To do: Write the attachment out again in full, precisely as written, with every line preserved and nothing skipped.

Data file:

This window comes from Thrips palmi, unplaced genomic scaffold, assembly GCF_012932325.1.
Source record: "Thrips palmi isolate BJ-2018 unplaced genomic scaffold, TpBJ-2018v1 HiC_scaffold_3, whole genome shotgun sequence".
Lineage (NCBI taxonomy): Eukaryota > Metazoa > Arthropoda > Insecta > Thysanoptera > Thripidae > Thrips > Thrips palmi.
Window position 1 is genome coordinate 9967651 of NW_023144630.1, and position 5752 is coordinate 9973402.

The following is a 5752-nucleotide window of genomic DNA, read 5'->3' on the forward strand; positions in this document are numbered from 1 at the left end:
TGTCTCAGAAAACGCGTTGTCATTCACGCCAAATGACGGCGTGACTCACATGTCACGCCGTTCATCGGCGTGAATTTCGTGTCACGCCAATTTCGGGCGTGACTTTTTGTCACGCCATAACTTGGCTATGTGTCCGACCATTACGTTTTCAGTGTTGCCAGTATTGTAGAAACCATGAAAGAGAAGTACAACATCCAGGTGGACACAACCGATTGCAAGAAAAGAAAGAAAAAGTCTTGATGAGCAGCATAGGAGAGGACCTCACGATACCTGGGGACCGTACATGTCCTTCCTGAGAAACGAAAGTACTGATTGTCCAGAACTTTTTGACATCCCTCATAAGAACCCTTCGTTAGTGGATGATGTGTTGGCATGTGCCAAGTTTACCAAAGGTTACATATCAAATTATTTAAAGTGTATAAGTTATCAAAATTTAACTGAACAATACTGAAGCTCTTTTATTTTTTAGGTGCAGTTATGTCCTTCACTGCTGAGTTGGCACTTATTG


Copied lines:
This window comes from Thrips palmi, unplaced genomic scaffold, assembly GCF_012932325.1.
Source record: "Thrips palmi isolate BJ-2018 unplaced genomic scaffold, TpBJ-2018v1 HiC_scaffold_3, whole genome shotgun sequence".
Lineage (NCBI taxonomy): Eukaryota > Metazoa > Arthropoda > Insecta > Thysanoptera > Thripidae > Thrips > Thrips palmi.
Window position 1 is genome coordinate 9967651 of NW_023144630.1, and position 5752 is coordinate 9973402.

The following is a 5752-nucleotide window of genomic DNA, read 5'->3' on the forward strand; positions in this document are numbered from 1 at the left end:
TGTCTCAGAAAACGCGTTGTCATTCACGCCAAATGACGGCGTGACTCACATGTCACGCCGTTCATCGGCGTGAATTTCGTGTCACGCCAATTTCGGGCGTGACTTTTTGTCACGCCATAACTTGGCTATGTGTCCGACCATTACGTTTTCAGTGTTGCCAGTATTGTAGAAACCATGAAAGAGAAGTACAACATCCAGGTGGACACAACCGATTGCAAGAAAAGAAAGAAAAAGTCTTGATGAGCAGCATAGGAGAGGACCTCACGATACCTGGGGACCGTACATGTCCTTCCTGAGAAACGAAAGTACTGATTGTCCAGAACTTTTTGACATCCCTCATAAGAACCCTTCGTTAGTGGATGATGTGTTGGCATGTGCCAAGTTTACCAAAGGTTACATATCAAATTATTTAAAGTGTATAAGTTATCAAAATTTAACTGAACAATACTGAAGCTCTTTTATTTTTTAGGTGCAGTTATGTCCTTCACTGCTGAGTTGGCACTTATTG